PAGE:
Group AB: Family First Party

The Party: Family First (FFP) has gone to great lengths to declare itself a secular party, although it has close links to conservative religious groups and its candidates have largely been drawn from the ranks of conservative Christians that support the party. Wikipedia defines the party's ideology as "Christian democracy" and "Christian right" among other terms, and the policies below certainly seem to align with the traditional Christian right ideology.

Policy 1: Home Ownership. Family First holds to the notion of house ownership as a central part of the "Australian Dream", and of moral, social and economic importance. To increase housing affordability, the FFP proposes the removal of limitations and zoning restrictions on land to open up the opportunities for house building. The FFP also objects to compulsory Master Planning which removes small developers from the market.
Policy 2: Family. It is no surprise that a party like the FFP opposes same-sex marriage and family planning measures like abortion. The party also opposes adoption by same-sex couples, believes de facto partnerships should not be afforded the same legal status as marriage and opposes both private and commercial surrogacy.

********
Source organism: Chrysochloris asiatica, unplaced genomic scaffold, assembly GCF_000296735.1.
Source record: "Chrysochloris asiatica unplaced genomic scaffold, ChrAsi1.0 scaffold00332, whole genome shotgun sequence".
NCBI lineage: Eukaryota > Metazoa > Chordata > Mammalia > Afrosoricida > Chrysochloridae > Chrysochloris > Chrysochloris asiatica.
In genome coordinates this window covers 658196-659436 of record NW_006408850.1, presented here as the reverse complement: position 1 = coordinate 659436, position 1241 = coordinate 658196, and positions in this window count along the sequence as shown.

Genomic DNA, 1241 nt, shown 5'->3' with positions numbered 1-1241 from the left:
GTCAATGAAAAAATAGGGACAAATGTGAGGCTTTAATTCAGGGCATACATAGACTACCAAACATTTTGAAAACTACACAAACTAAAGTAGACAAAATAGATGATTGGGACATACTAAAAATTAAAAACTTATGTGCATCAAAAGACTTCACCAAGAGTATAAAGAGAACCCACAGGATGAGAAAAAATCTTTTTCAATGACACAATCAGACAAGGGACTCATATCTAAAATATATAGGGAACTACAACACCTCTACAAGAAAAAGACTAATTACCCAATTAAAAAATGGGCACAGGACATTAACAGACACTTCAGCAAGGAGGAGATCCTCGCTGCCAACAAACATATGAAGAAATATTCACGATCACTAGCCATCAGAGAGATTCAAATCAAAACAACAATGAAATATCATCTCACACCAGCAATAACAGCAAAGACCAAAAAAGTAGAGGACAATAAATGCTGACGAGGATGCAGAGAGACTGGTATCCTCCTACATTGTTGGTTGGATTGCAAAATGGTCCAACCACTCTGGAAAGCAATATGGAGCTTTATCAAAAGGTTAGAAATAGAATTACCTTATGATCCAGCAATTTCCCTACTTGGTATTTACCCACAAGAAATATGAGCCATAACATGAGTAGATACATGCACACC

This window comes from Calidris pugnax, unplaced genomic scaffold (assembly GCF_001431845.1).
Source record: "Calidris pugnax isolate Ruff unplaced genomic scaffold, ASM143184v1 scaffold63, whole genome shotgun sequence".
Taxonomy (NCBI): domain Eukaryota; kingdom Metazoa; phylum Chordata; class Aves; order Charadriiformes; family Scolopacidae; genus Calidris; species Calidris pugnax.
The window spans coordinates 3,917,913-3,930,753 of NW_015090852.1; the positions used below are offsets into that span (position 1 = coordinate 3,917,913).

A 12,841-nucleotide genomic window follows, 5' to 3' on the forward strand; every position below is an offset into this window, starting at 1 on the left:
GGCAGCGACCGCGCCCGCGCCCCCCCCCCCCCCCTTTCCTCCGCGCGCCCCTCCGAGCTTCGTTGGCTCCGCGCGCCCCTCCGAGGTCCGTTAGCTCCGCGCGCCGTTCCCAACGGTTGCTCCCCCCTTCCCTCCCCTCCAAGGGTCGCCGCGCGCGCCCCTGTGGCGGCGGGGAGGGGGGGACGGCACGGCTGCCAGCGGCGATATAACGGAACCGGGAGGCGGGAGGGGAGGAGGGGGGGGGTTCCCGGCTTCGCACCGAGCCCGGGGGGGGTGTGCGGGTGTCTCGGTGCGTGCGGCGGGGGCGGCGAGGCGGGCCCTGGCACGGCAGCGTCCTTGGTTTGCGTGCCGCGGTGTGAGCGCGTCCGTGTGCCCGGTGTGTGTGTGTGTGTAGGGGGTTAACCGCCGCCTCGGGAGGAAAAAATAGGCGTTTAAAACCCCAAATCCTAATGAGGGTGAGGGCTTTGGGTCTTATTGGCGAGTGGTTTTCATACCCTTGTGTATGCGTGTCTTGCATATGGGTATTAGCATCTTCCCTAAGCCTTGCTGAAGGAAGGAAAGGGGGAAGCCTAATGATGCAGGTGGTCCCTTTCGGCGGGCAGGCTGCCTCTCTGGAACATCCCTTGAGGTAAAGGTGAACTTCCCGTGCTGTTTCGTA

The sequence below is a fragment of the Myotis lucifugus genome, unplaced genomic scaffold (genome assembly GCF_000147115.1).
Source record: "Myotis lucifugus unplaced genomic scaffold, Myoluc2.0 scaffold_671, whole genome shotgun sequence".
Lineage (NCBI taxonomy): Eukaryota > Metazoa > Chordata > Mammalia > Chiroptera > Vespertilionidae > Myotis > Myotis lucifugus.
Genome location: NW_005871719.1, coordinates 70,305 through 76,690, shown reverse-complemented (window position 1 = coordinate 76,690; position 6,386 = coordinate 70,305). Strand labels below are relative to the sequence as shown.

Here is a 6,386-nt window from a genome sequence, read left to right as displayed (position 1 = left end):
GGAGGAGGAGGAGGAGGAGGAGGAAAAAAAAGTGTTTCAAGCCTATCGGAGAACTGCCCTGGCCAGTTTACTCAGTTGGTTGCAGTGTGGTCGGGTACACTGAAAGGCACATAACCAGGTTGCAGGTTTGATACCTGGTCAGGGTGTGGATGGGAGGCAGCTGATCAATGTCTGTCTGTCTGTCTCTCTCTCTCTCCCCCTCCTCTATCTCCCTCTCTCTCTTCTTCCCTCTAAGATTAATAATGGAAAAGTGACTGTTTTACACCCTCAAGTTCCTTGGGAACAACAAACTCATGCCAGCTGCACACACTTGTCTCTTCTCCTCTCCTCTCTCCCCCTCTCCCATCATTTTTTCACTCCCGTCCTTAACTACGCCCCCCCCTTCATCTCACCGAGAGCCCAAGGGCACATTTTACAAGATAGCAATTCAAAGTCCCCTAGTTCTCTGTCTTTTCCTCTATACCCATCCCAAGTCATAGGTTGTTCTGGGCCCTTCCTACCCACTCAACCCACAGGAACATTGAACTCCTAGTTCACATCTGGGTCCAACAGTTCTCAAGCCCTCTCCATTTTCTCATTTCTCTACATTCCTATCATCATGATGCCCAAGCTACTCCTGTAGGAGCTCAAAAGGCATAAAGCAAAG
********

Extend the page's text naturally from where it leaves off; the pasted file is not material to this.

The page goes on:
Policy 3: Pro-Life Healthcare. The FFP, as a pro-life party, objects to euthanasia, and also insists (assuming their anti-abortion policies do not pass) that protections for doctors who conscientiously object to abortion remain in place. FFP does support "treatments and cures ... developed from stem cells ethically derived from live patients" but objects to the use of embryonic stem cells, even those harvested from unused IVF-prepared eggs. the FFP is also committed "to the expansion of medical and therapeutic early identification and intervention services focused on disability in unborn children, infants and young children in order to provide disabled children with the very best opportunity to lead full lives".


Ungrouped candidates

Kai Jones
Tammara Moody
Julie Matheson
Peter Castieau
Susan Hoddinott
Norm Ramsay